AFP, KATHMANDU - The royal flag was taken down from Nepal's royal palace Thursday as the Himalayan nation celebrated a vote consigning its centuries-old monarchy to the history books and declaring a republic.
The country was marking late Wednesday's decision by a Maoist-dominated constitutional assembly with a two-day public holiday, and king Gyanendra -- facing a two-week deadline to evict -- was said to be packing his bags.
"The royal flag was replaced by Nepal's national flag inside the palace," a palace source said. "The flag has been changed as part of the government decision to implement a republic."
In a landmark vote capping a peace accord between the Maoists and mainstream parties, lawmakers voted just before midnight on Wednesday to abolish the 240-year-old Hindu monarchy and establish a secular republic.
It also ordered that the main palace in Kathmandu be turned into a museum.
Nepal's army, long seen as a bastion of royal support, has said it will respect the verdict of the assembly.
"The decision has been taken by the constituent assembly and it must be abided by by all stakeholders," said army spokesman Brigadier General Ramindra Chhetri.
According to Kishore Shrestha, editor of the Nepali-language weekly newspaper Jana Aastha, the king was packing up and could move to a royal lodge on the outskirts of Kathmandu on Friday.
The Maoists, clear winners of last month's elections to the constitutional assembly, waged a decade of war to overthrow what they view as a backward, caste-ridden structure that kept most of Nepal's 29 million people living in dire poverty .
They have repeatedly warned King Gyanendra he faces "strong punishment" if he refuses to bow out gracefully.
"It's a great day for Nepal," said Damodar Mainali, 20, a Kathmandu resident celebrating the radical change for the impoverished country. "The new Nepal belongs to people like me."
Maoist spokesman Krishna Bahadur Mahara said Nepal was now free of "feudal tradition," and promised "a radical social and economic transformation."
Many ordinary Nepalese are delighted to see the back of the dour, unpopular king as well as his son and would-be heir, Crown Prince Paras -- notorious for his playboy lifestyle.
Gyanendra ascended the throne amid grief and suspicion in 2001 after most the royal family was slain in a palace massacre by the then crown prince, Dipendra.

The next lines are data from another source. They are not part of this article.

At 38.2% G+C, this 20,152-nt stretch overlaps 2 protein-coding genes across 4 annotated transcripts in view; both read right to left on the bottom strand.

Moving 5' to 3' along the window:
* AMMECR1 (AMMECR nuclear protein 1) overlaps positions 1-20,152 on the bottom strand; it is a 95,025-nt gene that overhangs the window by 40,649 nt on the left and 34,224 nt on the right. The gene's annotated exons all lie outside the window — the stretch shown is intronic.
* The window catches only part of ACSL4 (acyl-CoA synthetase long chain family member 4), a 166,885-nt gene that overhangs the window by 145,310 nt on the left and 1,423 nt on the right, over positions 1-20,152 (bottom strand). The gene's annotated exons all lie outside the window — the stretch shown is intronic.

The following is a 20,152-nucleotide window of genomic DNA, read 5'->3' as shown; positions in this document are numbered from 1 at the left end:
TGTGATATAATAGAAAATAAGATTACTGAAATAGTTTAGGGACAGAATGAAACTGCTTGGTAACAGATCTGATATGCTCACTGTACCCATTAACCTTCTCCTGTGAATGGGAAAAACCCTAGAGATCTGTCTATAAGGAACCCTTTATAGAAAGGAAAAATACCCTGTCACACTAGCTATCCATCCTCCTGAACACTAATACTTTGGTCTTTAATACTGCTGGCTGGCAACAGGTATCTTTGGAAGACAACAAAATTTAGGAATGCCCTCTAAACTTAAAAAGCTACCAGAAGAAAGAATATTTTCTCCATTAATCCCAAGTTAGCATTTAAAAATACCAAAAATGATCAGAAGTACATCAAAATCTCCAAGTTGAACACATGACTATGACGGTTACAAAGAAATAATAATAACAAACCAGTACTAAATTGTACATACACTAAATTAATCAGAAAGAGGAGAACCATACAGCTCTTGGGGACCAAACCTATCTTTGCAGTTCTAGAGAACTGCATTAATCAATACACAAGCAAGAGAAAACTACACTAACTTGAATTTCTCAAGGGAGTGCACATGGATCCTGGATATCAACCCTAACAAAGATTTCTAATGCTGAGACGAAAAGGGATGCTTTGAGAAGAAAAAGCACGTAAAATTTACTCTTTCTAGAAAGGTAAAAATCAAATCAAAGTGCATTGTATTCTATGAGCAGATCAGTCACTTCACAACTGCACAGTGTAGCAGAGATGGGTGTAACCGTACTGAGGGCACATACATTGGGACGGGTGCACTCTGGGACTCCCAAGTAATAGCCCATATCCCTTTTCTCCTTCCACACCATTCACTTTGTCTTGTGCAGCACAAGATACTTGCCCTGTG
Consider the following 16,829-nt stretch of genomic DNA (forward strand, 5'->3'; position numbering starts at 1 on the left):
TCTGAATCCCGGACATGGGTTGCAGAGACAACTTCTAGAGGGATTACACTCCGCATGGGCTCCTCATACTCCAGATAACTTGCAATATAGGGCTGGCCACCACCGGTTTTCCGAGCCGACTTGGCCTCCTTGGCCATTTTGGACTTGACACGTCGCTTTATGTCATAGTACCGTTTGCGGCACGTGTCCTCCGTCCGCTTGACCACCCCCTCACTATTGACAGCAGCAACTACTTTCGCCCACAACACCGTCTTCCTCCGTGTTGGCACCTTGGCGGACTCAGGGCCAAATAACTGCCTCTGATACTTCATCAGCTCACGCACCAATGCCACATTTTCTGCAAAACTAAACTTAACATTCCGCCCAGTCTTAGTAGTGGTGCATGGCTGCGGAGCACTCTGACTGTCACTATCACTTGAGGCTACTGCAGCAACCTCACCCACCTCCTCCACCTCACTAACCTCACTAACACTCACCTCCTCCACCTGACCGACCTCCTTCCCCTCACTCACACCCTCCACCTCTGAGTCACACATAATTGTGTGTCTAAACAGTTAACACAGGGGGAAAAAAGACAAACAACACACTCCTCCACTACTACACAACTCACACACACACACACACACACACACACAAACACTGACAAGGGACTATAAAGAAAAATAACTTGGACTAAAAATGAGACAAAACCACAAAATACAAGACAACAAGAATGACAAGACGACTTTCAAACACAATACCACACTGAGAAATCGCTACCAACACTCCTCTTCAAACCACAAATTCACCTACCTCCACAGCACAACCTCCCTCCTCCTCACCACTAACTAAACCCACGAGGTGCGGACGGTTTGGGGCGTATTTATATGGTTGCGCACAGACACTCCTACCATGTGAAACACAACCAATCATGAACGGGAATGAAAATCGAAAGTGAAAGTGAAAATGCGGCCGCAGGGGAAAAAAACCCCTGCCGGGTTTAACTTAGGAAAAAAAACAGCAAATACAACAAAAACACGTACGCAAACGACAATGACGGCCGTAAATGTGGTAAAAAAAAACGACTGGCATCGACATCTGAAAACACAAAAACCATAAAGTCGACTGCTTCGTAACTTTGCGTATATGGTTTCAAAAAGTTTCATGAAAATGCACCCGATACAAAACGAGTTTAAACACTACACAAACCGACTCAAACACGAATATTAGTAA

Dipendra, who had been forbidden from marrying the woman he loved, gunned down his parents, the king and queen, and seven other royals before apparently turning the gun on himself.
Gyanendra was at the centre of many conspiracy theories linking him to the killings, and his unpopularity only deepened when he sacked the government and embarked on a period of autocratic rule in early 2005.
"There was no development under the monarchy," said Prakash Karki, 26, a Kathmandu businessman. "There will be now that the people will run the country."
United Nations chief Ban Ki-moon welcomed the vote, saying Nepalese "have clearly spoken for peace and change."
The United States, which continues to list the former rebels as a foreign "terrorist" organisation, urged "forward political developments" in Nepal, US State Department spokesman Tom Casey said in Washington.
The vote in the 601-member assembly saw just four lawmakers oppose the radical change.
But a leading Hindu group in Nepal threatened protests to prevent what they said would undermine the neutrality and unity of a country wedged between Asian giants China and India.
A Nepalese woman dances in Kathmandu as she awaits news that the Himalayan state has been declared a republic
©AFP - Pedro Ugarte
"Monarchy and Hinduism are necessary so that the country does not fragment," said Hem Bahadur Karki, the head of the World Hindu Federation.
Many remain wary of the Maoists, whose loyalists are regularly accused of using violence and intimidation.
"Whenever I go out there's a bomb blast, a strike or a demonstration. These are the daily worries," said Kathmandu shopkeeper Seema Pradhan, 25. "I hope they will be able to make things better."